The state horticulture department estimates say the state is heading for a bumper apple production, the mainstay of the state's economy, after two consecutive years of less than normal yield.
"We are expecting a production of over 3.75 crore apple boxes (of 20 kg each) this season," Gurdev Singh, director of horticulture, told IANS.
Last year, he said, over 20.4 million boxes were harvested - 20 percent less than state's normal yield of 25 million boxes. It was just 13.6 million boxes in 2011.
In both the years, the reduced output was owing to adverse weather - extended winter and the fury of hailstorms when the crop was maturing.
Horticulture experts said plentiful snow in last winter and now good spells of rain have sufficiently increased the moisture content in the soil, which helped the plants obtain sufficient nutrients.
They say early varieties such as Red June, Summer Queen and Tydeman's Early Worcester, though inferior in quality, will start arriving in the markets by the end of July.
Superior grades like Royal Delicious, Red Chief, Super Chief, Oregon Spur and Scarlet Spur will start arriving by the middle of August and their harvesting will continue till November.
"There was some damage to the crop in the recent hailstorms and significant premature fruit dropping too, but overall the crop is healthy. At present, the fruit is in development stage," Gopal Mehta, a prominent apple and cherry grower of Kotgarh in upper Shimla, said.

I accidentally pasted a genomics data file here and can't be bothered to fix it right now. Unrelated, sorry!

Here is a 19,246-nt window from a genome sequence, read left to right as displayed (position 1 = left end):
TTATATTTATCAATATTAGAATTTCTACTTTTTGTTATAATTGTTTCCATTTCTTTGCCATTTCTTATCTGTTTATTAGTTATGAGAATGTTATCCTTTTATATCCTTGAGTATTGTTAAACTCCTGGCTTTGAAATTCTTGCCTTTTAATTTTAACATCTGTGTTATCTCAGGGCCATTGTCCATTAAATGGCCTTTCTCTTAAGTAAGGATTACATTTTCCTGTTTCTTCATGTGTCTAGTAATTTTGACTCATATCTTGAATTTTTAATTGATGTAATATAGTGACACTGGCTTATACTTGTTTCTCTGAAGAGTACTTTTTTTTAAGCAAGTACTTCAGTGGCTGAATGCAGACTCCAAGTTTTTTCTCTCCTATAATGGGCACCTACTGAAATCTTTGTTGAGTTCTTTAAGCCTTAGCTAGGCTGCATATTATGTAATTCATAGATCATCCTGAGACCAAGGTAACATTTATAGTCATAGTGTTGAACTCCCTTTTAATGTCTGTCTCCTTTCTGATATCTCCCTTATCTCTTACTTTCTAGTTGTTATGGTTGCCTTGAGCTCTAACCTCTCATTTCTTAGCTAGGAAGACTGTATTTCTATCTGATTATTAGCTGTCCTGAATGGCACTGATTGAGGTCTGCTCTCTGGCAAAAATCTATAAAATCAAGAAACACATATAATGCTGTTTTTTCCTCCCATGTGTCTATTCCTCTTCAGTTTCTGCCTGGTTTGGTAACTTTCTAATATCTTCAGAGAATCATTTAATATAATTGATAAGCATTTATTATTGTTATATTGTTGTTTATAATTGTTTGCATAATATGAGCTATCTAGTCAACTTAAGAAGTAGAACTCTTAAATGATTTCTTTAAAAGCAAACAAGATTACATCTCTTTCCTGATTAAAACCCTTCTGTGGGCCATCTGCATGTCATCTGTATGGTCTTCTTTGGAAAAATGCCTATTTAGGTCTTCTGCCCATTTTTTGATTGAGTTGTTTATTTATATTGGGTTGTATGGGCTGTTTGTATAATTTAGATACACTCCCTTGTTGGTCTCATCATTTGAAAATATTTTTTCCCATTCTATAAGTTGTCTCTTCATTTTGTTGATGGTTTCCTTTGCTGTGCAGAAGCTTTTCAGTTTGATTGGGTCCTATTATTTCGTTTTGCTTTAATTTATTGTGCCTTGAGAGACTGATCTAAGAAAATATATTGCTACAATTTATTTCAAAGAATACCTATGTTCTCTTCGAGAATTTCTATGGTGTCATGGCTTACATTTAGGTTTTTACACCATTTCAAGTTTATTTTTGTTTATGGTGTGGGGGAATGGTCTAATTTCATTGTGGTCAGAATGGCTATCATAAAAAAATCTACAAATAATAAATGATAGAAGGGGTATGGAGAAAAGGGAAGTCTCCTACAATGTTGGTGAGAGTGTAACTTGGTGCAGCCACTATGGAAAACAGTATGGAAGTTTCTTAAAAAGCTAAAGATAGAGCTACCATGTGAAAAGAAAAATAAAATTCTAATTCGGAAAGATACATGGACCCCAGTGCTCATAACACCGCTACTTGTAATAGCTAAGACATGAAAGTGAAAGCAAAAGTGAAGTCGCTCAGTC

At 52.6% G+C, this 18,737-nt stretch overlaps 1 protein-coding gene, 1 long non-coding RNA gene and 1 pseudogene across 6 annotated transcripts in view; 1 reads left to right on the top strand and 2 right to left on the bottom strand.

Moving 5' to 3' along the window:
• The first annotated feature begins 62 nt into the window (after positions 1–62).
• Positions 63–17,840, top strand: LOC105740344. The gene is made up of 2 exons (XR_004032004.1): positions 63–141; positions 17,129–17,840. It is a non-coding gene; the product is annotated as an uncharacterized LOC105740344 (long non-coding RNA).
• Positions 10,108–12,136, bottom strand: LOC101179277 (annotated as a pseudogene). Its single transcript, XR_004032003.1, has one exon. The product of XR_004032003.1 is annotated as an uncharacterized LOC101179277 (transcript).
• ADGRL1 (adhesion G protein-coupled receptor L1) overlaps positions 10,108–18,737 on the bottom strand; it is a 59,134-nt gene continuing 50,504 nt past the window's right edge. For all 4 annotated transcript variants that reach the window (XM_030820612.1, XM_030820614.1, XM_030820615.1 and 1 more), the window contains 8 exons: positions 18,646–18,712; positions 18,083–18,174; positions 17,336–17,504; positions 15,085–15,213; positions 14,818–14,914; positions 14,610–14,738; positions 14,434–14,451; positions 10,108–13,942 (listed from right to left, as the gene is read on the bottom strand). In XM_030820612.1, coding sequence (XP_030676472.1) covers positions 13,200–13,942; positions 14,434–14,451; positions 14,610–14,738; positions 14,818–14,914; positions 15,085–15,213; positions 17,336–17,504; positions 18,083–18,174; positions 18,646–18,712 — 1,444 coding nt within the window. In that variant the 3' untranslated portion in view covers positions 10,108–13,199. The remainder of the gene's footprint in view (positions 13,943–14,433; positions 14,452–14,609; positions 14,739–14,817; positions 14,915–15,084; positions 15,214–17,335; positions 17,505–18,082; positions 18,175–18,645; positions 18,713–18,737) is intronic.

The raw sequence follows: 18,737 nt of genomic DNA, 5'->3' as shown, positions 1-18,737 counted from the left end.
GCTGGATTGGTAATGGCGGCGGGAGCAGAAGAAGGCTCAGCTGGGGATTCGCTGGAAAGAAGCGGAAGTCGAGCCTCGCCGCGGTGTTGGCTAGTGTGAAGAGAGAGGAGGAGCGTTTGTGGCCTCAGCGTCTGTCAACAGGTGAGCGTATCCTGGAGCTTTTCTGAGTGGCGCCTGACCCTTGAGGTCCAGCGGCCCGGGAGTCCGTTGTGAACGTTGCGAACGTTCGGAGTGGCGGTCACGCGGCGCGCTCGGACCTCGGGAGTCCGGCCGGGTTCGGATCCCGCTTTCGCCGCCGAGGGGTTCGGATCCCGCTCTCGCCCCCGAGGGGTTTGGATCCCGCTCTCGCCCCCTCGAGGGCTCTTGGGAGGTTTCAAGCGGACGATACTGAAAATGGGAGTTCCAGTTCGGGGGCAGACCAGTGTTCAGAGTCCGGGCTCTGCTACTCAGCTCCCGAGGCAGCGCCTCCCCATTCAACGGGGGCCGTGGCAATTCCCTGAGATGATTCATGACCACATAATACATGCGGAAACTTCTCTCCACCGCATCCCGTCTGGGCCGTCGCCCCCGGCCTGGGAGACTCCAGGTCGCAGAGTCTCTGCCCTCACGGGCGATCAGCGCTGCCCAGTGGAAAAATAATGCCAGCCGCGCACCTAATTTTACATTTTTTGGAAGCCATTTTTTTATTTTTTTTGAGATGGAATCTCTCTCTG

He said most of the fruit crops in the state, including cherries, pears, peaches, apricots, almonds and plums, are heading to a bumper yield.
Upper Shimla areas, which account for 80 percent of the total apple production, have seen congenial weather with plentiful snow during winter.
Snow is considered white manure for apple orchards.
According to the meteorological office in Shimla, the entire apple belt has seen adequate rain even before the monsoon has set in.
"We are expecting the monsoon will arrive a week in advance," Manmohan Singh, director of the meteorological office here, said.
The monsoon normally hits the state by June 27.
Himachal Pradesh's apple industry, which is currently worth over Rs.2,000 crore, is credited to Satyanand (Samuel Evans Stokes Junior).
Satyanand, an American missionary, first introduced high quality apples in the Kothgarh-Thanedar belt in Shimla district in the early 1920s.
His daughter-in-law, Vidya Stokes, now state horticulture minister, manages most of the family's orchards.
(Vishal Gulati can be contacted at email@example.com)
--IANS (Posted on 12-06-2013)